News Wrap: Haiyan, the most powerful storm of the year, hits the Philippines
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GWEN IFILL: The most powerful storm on earth this year has hit the central Philippines with sustained winds of nearly 200 miles an hour. Thousands of residents were forced to evacuate, and officials warned of catastrophic damage. Hours before landfall, the typhoon was already dumping heavy rain. The target area included a province devastated by an earthquake just last month.
Trans fats could soon disappear from the American diet. The Food and Drug Administration wants to ban the artery-clogging substance found in processed foods from margarine to cookies to frozen pizza. The FDA says that could prevent nearly 7,000 deaths from heart disease each year. We will have more on this right after the news summary.
The Senate voted today to ban workplace discrimination against homosexual, bisexual and transgender employees. The outcome underscored the nation’s evolving attitude toward gay rights.
NewsHour congressional correspondent Kwame Holman has our report.
MAN: The bill, as amended, is passed.
KWAME HOLMAN: The vote on the Employment Non-Discrimination Act, ENDA, marks the first major movement in nearly two decades on legislation aimed at barring employers from discriminating on the basis of sexual orientation or gender identity. A similar measure failed by one vote in the Senate back in 1996.
SEN. JEFF MERKLEY, D-Ore.: Well, let the bells of freedom ring.
KWAME HOLMAN: Today, supporters celebrated a markedly different outcome, 64 to 32.
Democrat Jeff Merkley of Oregon:
JEFF MERKLEY: The Senate has clearly spoken to end discrimination in the workplace. We have fought to — to capture that vision of equality and liberty and opportunity and fairness embedded in our founding documents and our founding vision. We have taken a huge stride today in that direction.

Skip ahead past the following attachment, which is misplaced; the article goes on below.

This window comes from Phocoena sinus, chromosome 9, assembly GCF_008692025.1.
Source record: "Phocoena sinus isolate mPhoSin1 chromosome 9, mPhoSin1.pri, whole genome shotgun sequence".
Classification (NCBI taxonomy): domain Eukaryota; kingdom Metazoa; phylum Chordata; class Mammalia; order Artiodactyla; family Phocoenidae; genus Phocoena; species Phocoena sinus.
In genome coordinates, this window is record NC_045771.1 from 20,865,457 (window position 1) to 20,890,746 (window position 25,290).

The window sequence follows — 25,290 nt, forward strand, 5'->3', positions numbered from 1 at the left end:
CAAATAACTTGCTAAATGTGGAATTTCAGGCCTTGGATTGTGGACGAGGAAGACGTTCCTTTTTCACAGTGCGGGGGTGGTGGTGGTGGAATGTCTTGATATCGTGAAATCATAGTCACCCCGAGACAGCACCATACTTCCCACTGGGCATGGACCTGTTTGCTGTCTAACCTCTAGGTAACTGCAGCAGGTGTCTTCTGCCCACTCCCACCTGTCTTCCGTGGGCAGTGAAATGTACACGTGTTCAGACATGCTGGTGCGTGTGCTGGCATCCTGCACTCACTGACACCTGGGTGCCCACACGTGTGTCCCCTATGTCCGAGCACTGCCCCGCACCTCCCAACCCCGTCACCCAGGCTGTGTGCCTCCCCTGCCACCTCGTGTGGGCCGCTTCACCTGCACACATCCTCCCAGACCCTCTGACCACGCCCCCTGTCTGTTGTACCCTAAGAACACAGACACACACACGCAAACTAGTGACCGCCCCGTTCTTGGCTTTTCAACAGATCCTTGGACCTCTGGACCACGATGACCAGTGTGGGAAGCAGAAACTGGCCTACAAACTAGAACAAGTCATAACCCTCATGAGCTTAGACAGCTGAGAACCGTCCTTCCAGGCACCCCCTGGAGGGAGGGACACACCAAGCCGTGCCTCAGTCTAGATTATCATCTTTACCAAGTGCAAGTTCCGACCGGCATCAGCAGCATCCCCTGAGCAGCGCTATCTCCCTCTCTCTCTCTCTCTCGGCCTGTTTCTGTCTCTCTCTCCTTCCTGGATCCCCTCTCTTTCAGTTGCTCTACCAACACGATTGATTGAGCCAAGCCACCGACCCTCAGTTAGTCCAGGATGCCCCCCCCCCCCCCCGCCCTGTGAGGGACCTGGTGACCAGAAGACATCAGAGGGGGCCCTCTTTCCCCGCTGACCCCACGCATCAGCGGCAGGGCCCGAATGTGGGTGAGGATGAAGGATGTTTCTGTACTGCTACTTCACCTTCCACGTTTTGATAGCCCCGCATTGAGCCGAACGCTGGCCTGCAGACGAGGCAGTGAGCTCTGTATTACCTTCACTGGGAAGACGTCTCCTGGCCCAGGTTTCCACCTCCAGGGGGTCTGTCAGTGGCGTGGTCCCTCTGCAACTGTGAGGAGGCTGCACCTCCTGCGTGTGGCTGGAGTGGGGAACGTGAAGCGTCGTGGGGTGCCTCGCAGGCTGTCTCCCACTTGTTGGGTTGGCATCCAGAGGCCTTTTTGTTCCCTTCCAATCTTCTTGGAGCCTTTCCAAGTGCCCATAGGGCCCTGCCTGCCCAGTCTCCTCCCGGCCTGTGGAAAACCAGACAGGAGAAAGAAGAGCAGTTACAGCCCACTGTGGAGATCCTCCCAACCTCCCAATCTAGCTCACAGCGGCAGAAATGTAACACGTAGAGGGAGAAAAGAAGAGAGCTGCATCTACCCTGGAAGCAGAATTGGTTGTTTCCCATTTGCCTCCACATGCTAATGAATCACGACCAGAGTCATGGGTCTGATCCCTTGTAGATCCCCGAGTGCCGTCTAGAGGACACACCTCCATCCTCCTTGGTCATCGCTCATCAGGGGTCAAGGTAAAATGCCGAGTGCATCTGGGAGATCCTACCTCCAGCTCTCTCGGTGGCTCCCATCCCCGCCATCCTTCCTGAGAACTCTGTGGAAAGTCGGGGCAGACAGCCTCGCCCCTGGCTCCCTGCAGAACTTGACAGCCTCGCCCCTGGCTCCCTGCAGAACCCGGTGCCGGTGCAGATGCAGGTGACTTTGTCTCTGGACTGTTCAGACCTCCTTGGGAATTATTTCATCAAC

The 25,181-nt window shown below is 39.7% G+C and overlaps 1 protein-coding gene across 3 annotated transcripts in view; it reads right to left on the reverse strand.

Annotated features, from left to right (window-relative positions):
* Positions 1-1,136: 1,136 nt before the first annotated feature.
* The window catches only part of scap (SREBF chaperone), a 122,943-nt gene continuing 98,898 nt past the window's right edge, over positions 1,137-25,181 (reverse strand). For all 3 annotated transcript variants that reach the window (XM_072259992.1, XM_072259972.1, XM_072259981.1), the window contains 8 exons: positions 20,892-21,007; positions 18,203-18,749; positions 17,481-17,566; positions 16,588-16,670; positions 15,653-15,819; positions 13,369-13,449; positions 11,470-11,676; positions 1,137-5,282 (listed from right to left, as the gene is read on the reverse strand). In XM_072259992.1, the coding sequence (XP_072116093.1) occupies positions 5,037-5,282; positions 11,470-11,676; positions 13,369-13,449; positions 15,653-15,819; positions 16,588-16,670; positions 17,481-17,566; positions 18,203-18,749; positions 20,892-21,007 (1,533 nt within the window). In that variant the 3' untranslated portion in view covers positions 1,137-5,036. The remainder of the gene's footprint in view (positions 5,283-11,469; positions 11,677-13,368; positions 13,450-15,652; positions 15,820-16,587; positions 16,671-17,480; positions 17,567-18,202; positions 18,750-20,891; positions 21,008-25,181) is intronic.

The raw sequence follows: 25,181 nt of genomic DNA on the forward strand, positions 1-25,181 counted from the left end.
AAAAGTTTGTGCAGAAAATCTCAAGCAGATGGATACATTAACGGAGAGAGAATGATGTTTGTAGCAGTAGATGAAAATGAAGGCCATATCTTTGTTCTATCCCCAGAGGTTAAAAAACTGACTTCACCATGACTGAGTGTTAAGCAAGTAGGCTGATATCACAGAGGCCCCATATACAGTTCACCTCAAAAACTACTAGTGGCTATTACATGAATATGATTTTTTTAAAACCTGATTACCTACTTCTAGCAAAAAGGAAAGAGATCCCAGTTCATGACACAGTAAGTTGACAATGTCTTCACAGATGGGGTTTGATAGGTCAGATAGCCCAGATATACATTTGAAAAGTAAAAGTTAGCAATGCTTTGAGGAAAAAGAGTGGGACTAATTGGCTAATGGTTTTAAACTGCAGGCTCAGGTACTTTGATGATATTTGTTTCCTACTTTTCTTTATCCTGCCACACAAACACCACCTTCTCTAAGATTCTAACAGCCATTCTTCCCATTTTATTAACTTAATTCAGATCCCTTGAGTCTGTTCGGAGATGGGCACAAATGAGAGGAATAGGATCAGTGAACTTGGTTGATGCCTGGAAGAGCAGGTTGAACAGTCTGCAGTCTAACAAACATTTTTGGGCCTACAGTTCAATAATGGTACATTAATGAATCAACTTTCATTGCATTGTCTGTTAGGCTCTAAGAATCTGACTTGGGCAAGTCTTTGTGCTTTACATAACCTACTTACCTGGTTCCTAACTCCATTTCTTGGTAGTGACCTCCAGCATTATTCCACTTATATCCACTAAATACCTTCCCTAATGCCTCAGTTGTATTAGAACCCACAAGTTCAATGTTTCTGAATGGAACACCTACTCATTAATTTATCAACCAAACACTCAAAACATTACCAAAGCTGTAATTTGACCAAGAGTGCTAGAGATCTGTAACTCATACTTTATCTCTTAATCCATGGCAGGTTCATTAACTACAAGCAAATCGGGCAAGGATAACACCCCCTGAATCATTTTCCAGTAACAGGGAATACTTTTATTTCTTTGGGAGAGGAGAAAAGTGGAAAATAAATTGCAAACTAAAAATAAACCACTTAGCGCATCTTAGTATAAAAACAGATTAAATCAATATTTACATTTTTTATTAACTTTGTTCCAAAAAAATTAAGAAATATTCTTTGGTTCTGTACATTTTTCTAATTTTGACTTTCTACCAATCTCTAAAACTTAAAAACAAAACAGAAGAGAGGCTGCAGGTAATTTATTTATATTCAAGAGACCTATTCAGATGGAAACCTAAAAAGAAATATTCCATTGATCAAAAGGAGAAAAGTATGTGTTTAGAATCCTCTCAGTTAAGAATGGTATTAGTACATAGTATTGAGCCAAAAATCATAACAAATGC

KWAME HOLMAN: Ten Republicans and two independents joined all 52 Democrats who voted in passing the measure. Only Republicans voted no. Republican opponents mostly stayed silent over three days of debate, but, today, Indiana’s Dan Coats warned the bill could encroach on the religious beliefs of some employers.
SEN. DAN COATS, R-Ind.: So there’s two types of discrimination here that we’re dealing with, and one of those goes to the very fundamental right granted to every American through our Constitution, a cherished value of freedom of expression and religion. And I believe this bill violates that freedom.
KWAME HOLMAN: The bill does exempt religious institutions, but Republican Pat Toomey of Pennsylvania lost a bid to expand the number of groups that would qualify. The question now is whether ENDA will make it to the House floor.
Speaker John Boehner’s office issued a statement this week saying again he believes the bill is unnecessary and would subject businesses to frivolous lawsuits.
GWEN IFILL: Reports of sexual assaults in the military surged nearly 50 percent last fiscal year. The Pentagon said today the armed forces had more than 3,500 complaints in the first three-quarters of the year, up from about 2,400 the previous year. Officials said they can’t tell if the spike signifies an actual increase in sexual assaults or that more people are reporting them, or both.
Twitter went public today and turned out to be a hit. The stock closed its first day of trading at just under $45 a share, more than 70 percent above the initial price set by the social media giant. We will have more on that later in the program.
The Twitter debut couldn’t stop a sell-off on Wall Street. It started after third-quarter growth came in nearly a full point better than expected. The report raised fears that the Federal Reserve might curb stimulus efforts soon. The Dow Jones industrial average lost nearly 153 points to close below 15,594. The Nasdaq fell 74 points to close at 3,857.